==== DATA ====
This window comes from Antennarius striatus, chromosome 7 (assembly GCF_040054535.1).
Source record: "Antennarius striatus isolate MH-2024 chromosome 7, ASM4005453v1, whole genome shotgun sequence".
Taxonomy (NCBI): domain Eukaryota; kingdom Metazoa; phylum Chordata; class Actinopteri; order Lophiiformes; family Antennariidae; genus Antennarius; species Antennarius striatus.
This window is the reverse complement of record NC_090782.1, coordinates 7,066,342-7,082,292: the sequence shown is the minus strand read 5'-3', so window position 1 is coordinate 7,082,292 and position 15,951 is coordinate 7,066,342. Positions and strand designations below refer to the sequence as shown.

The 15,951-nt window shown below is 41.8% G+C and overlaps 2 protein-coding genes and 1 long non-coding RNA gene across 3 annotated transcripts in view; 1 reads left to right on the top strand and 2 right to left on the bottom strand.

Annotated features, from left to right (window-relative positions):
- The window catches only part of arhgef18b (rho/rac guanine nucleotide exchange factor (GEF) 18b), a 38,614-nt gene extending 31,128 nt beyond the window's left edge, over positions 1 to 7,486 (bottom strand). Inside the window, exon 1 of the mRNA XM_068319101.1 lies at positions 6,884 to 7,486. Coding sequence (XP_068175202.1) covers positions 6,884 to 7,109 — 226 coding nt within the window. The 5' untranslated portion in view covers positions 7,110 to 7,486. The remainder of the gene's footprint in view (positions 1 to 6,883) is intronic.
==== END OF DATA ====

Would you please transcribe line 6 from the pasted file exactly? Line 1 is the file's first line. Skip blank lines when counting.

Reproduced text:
Annotated features, from left to right (window-relative positions):